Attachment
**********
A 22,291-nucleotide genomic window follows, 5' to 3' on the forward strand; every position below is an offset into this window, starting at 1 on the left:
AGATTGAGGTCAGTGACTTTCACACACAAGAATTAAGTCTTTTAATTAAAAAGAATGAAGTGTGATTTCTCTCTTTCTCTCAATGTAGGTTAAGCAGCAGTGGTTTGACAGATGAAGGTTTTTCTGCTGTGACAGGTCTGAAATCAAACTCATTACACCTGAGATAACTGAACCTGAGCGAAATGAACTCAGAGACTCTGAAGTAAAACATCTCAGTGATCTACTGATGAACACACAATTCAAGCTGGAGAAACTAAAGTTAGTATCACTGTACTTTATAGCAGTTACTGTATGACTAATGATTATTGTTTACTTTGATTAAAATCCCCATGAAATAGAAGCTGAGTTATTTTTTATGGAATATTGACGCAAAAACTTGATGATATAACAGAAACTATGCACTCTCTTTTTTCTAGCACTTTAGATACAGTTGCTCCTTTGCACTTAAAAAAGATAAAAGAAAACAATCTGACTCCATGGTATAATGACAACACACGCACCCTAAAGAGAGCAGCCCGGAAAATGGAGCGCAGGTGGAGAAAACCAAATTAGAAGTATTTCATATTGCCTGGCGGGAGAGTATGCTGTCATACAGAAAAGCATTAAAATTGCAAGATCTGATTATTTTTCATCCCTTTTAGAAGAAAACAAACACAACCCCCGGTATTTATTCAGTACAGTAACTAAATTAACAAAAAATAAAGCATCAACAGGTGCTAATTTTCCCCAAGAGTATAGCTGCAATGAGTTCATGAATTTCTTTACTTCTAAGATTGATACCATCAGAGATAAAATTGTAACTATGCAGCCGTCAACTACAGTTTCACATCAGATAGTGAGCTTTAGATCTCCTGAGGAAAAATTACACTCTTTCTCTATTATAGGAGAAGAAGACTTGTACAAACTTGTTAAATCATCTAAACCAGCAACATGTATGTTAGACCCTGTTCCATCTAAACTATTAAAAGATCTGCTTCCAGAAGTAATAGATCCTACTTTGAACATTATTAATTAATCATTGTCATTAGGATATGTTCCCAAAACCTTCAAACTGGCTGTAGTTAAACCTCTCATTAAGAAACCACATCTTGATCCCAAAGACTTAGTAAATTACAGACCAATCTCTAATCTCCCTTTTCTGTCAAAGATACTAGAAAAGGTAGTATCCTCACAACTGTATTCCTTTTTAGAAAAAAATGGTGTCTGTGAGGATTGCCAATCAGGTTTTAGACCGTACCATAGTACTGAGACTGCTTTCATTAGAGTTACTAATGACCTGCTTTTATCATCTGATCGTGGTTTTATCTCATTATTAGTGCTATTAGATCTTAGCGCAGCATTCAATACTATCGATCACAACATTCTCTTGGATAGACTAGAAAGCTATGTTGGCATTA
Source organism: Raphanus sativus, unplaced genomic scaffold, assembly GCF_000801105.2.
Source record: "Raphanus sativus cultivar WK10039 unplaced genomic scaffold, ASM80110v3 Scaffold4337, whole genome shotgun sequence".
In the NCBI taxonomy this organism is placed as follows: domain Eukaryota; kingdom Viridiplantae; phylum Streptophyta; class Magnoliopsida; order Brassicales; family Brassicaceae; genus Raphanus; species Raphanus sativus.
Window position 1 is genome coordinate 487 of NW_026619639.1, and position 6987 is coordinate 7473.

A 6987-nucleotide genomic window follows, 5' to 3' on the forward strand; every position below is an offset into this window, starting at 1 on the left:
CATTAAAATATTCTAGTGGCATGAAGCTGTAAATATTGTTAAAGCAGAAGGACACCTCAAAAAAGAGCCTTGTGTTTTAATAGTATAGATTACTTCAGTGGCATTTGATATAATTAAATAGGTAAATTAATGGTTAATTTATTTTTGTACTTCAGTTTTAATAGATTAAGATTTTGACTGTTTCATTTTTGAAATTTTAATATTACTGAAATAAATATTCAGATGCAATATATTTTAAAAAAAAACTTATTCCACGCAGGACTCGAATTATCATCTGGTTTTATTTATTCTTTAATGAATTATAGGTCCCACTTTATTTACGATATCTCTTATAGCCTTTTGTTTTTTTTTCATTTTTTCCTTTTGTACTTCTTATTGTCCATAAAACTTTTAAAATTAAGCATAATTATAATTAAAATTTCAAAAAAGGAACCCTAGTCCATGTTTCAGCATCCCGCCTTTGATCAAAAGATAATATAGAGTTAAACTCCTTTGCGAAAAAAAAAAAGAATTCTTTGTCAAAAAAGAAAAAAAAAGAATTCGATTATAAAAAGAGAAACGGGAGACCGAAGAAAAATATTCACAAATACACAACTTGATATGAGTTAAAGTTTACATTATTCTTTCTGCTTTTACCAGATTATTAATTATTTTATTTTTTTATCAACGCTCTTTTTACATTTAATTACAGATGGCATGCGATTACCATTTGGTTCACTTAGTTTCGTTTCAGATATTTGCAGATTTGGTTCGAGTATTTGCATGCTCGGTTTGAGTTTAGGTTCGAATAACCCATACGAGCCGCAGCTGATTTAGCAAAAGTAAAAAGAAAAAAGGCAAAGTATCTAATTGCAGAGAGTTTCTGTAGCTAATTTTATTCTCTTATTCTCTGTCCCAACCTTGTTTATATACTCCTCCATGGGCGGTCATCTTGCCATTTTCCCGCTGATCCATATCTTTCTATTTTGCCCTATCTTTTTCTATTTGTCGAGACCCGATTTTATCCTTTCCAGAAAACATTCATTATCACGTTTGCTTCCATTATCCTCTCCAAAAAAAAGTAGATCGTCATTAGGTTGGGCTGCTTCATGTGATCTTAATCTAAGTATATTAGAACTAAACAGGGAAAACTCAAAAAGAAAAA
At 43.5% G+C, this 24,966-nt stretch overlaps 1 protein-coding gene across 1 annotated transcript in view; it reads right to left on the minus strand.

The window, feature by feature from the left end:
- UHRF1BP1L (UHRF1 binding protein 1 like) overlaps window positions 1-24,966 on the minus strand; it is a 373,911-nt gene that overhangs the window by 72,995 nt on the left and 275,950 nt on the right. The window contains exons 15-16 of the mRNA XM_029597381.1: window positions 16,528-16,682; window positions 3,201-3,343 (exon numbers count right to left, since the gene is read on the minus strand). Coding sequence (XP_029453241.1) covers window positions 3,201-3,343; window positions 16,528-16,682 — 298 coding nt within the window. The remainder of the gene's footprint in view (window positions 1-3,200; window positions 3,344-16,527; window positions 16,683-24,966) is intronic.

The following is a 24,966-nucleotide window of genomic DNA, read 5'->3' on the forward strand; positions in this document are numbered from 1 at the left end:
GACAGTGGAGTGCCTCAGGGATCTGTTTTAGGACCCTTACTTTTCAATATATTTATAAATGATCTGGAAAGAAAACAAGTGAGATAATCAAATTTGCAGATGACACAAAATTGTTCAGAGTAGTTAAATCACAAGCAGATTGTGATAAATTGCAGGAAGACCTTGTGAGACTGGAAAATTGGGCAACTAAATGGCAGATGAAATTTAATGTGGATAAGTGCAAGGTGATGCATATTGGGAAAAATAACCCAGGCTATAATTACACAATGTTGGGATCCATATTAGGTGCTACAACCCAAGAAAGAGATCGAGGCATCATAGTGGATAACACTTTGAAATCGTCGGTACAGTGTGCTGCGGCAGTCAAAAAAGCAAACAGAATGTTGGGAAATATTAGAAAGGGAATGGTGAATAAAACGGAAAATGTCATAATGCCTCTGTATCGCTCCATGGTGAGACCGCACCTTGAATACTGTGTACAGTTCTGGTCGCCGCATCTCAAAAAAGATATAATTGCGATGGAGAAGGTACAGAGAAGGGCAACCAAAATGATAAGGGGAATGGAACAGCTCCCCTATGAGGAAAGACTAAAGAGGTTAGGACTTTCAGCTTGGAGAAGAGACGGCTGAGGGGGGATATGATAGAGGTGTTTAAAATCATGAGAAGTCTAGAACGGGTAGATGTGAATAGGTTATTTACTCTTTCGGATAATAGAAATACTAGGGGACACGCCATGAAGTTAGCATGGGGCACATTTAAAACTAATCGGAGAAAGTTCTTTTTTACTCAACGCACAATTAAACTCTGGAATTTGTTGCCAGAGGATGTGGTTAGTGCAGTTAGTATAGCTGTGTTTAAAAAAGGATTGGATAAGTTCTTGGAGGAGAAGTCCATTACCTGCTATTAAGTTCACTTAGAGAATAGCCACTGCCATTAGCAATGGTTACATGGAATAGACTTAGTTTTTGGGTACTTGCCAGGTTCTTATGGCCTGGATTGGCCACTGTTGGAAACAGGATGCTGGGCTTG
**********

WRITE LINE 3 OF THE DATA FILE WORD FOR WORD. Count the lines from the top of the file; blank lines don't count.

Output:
Source organism: Raphanus sativus, unplaced genomic scaffold, assembly GCF_000801105.2.